Eighteen-year old Meg (Agnes Bruckner) and her troubled younger sister Lily (Regan Arnold), who live in Ohio, are deeply scarred by their parents' divorce, which was marked by their father fleeing in a blue car. Their mother, Diane (Margaret Colin), is so obsessed with putting food on the table and getting a better paying job that she ignores both daughters. Meg is not able to cope with her sister's self-mutilation and starvation fasts. At one point Lily paints a mask on her face and says, "I don't look like anyone, even myself." Meg resents her mother for forcing her to be a caretaker for someone else at a very important time in her own life when she needs to be exploring the world and expressing herself.
After she writes a poem about the departure of her father in his blue car, Meg catches the eye of Mr. Auster (David Strathairn), who teaches English at her high school. She is flattered when he gives her special attention as her coach for an upcoming poetry contest. She is also impressed with the fact that he has been working on a novel for ten years. In one session during lunch-hour, Mr. Auster tells Meg that she is very talented and should stick to her poetry no matter what anyone says. Their work together pays off when she wins the contest and is qualified to compete in the national finals in Florida.
However, at home things go from bad to worse. Lily moves from self-mutilation to not eating. She collapses in a church after proclaiming herself an angel. Meg visits her sister in the hospital and later learns that she has been transferred to a psychiatric ward. Unwilling to ask her mother for the money she needs for Florida, Meg steals some ties from the store where she works and is eventually caught. Then her best friend's law-breaking brother promises to drive her to Florida but flees his parole. When Diane finds out about her daughter's transgressions, she calls her an ungrateful brat. This only makes Meg more determined than ever to find a way to Florida so she can read her poem, the truest thing she has created in her tangled adolescent life.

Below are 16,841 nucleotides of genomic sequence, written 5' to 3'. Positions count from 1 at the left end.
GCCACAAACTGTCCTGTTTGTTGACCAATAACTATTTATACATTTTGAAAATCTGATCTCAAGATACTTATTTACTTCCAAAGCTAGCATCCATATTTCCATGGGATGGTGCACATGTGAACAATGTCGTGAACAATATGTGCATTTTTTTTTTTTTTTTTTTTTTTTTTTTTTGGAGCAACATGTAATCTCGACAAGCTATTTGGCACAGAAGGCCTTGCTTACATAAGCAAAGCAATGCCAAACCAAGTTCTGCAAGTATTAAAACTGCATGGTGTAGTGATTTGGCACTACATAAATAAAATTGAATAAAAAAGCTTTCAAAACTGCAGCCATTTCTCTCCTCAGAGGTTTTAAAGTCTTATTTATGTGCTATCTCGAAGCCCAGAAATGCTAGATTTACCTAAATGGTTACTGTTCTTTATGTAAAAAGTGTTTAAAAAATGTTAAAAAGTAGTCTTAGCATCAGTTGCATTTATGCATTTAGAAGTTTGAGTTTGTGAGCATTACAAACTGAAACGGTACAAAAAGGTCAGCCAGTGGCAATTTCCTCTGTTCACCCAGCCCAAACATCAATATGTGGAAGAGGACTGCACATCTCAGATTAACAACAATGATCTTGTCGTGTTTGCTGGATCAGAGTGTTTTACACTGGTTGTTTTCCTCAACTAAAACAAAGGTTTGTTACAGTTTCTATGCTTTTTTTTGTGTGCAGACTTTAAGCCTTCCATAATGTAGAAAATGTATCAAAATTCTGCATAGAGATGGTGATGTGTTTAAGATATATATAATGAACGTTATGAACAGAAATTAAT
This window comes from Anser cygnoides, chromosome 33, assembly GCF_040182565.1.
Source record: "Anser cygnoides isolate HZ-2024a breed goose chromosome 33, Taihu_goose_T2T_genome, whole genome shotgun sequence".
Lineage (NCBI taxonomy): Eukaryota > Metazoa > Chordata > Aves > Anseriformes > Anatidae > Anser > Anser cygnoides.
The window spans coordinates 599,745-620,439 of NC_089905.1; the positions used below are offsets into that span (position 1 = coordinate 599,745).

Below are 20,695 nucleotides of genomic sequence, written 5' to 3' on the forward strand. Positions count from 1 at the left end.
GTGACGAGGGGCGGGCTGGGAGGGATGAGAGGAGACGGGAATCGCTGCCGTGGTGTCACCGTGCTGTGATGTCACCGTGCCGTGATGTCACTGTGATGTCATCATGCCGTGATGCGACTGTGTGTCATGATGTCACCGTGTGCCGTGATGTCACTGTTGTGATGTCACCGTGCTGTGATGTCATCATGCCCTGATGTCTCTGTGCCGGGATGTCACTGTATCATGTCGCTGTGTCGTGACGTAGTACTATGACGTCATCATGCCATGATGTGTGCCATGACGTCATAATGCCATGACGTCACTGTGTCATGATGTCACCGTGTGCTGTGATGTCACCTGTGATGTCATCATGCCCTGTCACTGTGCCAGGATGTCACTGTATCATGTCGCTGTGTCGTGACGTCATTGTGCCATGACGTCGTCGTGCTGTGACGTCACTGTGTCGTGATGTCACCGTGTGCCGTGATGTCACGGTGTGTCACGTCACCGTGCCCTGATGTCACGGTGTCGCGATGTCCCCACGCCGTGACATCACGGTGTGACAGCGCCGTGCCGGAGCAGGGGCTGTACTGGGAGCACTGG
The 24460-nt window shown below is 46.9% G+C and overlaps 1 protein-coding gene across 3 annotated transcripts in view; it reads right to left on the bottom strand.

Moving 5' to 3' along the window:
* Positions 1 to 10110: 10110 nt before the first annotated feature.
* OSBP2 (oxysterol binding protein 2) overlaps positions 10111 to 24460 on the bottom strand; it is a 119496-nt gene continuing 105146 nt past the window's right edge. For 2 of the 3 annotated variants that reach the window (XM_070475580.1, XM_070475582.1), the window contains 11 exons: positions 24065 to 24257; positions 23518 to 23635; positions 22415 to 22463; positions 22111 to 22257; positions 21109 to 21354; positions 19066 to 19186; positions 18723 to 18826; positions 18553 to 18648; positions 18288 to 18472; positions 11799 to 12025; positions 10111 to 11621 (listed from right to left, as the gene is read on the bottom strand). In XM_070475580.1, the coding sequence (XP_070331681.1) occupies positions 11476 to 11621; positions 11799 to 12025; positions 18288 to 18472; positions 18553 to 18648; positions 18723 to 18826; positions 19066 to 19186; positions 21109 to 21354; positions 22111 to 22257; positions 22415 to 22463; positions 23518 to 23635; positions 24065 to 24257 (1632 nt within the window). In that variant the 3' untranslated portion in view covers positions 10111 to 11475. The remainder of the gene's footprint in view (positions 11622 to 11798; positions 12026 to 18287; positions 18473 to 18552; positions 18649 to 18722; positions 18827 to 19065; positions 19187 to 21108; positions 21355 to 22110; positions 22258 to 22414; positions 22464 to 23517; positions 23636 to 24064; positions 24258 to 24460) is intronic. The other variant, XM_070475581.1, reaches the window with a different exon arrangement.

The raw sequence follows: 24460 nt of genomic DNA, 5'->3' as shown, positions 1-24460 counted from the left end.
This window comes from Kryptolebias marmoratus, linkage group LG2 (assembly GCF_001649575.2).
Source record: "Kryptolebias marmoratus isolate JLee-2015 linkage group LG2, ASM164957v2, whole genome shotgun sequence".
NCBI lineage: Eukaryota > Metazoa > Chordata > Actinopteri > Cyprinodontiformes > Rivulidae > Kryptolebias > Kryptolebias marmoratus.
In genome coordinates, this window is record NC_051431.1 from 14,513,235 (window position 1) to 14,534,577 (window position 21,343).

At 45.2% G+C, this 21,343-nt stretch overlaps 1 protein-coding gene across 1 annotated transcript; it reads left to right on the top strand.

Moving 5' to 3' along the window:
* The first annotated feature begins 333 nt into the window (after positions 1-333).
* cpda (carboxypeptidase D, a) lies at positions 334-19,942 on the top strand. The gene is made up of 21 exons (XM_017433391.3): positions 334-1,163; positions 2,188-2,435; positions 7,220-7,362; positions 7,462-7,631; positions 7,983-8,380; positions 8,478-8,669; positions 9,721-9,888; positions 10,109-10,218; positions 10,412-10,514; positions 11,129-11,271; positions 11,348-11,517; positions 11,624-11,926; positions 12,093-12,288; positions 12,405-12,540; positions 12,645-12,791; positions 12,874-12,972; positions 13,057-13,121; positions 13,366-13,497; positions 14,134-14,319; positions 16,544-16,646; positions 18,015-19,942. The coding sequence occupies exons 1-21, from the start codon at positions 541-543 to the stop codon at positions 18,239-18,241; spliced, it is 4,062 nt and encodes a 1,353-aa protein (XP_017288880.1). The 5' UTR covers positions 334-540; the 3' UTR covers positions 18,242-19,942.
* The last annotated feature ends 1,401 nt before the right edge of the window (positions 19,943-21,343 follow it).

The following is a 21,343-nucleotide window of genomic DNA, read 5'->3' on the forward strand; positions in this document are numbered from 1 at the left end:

First-time writer and director Karen Moncrieff has fashioned a thoroughly engaging drama about a young woman's troubled journey to adulthood. More than anything else in the world, Meg is seeking a father who will love and respect her. She finds a surrogate one in Mr. Auster, who is impressed with her imagination and attentive to her feelings. When she needs a safe harbor in a sea of troubles, he is there for her. Of course, he has his own heartache and problems to cope with as Meg discovers when she meets his unhappy wife (Francis Fischer).
One of the marvels of Blue Car is the riveting performances given by Agnes Bruckner and David Straithairn. They manage to create sensitive, struggling, and vulnerable characters who are very credible as they follow the rush of their desires. Another marvel is the emotionally literate screenplay by Karen Moncrieff. As Mr. Auster reminds Meg, "A whole world emerges from little details."
There is so much yearning in the moment when Meg puts white paper over her teeth to make them whiter or when Mr. Auster looks into her eyes and sees the ardent soul he once was. There is so much pain on the Diane's face at a meal when she turns away from Lily's bowed head or when Mr. Auster's wife meets Meg and realizes that her husband is caught up again in another beautiful young woman's dreams. Blue Car is one of the best films of the year with its multidimensional exploration of the tug and pull of yearning.